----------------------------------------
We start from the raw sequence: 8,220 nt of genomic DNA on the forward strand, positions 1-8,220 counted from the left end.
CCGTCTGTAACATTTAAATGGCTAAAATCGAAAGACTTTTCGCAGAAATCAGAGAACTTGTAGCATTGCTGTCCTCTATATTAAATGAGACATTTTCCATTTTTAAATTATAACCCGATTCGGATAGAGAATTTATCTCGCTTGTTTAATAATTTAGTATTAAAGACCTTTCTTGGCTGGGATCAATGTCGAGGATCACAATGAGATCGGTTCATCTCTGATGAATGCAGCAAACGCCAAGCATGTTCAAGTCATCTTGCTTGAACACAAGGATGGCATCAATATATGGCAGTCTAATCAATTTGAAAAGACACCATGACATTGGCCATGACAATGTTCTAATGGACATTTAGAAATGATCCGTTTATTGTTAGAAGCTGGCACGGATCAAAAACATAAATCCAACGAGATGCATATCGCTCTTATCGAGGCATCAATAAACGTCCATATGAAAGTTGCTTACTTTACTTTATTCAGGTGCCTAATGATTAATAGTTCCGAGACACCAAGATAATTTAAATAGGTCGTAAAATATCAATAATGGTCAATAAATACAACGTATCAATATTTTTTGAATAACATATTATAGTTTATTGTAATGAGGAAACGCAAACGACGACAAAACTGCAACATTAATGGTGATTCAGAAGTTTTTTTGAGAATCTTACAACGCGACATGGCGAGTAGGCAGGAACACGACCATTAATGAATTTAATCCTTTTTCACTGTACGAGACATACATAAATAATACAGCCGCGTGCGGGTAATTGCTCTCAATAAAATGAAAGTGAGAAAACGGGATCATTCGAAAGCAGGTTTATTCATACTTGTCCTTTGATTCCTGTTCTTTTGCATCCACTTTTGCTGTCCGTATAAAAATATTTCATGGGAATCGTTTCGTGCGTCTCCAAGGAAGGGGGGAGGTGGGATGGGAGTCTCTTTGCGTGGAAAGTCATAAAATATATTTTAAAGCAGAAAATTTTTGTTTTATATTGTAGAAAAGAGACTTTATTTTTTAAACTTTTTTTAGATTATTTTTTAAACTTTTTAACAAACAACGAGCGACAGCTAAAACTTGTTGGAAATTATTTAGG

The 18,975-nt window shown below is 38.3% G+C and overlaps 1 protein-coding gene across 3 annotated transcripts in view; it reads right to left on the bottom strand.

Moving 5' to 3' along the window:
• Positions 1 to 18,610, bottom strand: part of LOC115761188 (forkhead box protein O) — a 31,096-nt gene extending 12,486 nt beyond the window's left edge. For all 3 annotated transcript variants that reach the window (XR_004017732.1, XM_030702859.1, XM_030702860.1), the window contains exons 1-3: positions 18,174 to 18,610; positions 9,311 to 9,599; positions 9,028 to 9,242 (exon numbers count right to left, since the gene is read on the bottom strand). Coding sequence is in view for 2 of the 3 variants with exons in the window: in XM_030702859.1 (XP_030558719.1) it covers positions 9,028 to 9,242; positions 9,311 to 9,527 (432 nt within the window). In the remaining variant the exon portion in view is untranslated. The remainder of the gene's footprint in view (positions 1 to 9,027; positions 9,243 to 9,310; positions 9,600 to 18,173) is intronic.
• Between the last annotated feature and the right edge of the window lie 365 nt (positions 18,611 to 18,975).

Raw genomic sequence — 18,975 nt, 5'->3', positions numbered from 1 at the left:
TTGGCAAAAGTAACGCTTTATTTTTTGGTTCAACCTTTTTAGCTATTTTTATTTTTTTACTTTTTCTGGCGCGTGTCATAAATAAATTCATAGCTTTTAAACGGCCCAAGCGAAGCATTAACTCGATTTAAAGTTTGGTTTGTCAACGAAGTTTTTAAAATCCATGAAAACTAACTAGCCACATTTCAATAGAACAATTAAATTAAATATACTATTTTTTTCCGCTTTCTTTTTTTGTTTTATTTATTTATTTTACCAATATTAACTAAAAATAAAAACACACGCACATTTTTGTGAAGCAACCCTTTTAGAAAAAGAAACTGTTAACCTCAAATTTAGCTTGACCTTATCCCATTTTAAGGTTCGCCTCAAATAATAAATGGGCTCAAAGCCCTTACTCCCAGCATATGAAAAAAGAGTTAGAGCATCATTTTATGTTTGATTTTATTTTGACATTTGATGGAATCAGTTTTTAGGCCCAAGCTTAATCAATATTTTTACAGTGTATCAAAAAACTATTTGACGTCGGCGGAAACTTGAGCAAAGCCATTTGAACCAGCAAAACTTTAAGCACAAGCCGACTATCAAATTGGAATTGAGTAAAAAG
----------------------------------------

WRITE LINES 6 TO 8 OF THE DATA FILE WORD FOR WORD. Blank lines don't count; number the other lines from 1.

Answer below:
• Between the last annotated feature and the right edge of the window lie 365 nt (positions 18,611 to 18,975).

Raw genomic sequence — 18,975 nt, 5'->3', positions numbered from 1 at the left:
TTGGCAAAAGTAACGCTTTATTTTTTGGTTCAACCTTTTTAGCTATTTTTATTTTTTTACTTTTTCTGGCGCGTGTCATAAATAAATTCATAGCTTTTAAACGGCCCAAGCGAAGCATTAACTCGATTTAAAGTTTGGTTTGTCAACGAAGTTTTTAAAATCCATGAAAACTAACTAGCCACATTTCAATAGAACAATTAAATTAAATATACTATTTTTTTCCGCTTTCTTTTTTTGTTTTATTTATTTATTTTACCAATATTAACTAAAAATAAAAACACACGCACATTTTTGTGAAGCAACCCTTTTAGAAAAAGAAACTGTTAACCTCAAATTTAGCTTGACCTTATCCCATTTTAAGGTTCGCCTCAAATAATAAATGGGCTCAAAGCCCTTACTCCCAGCATATGAAAAAAGAGTTAGAGCATCATTTTATGTTTGATTTTATTTTGACATTTGATGGAATCAGTTTTTAGGCCCAAGCTTAATCAATATTTTTACAGTGTATCAAAAAACTATTTGACGTCGGCGGAAACTTGAGCAAAGCCATTTGAACCAGCAAAACTTTAAGCACAAGCCGACTATCAAATTGGAATTGAGTAAAAAG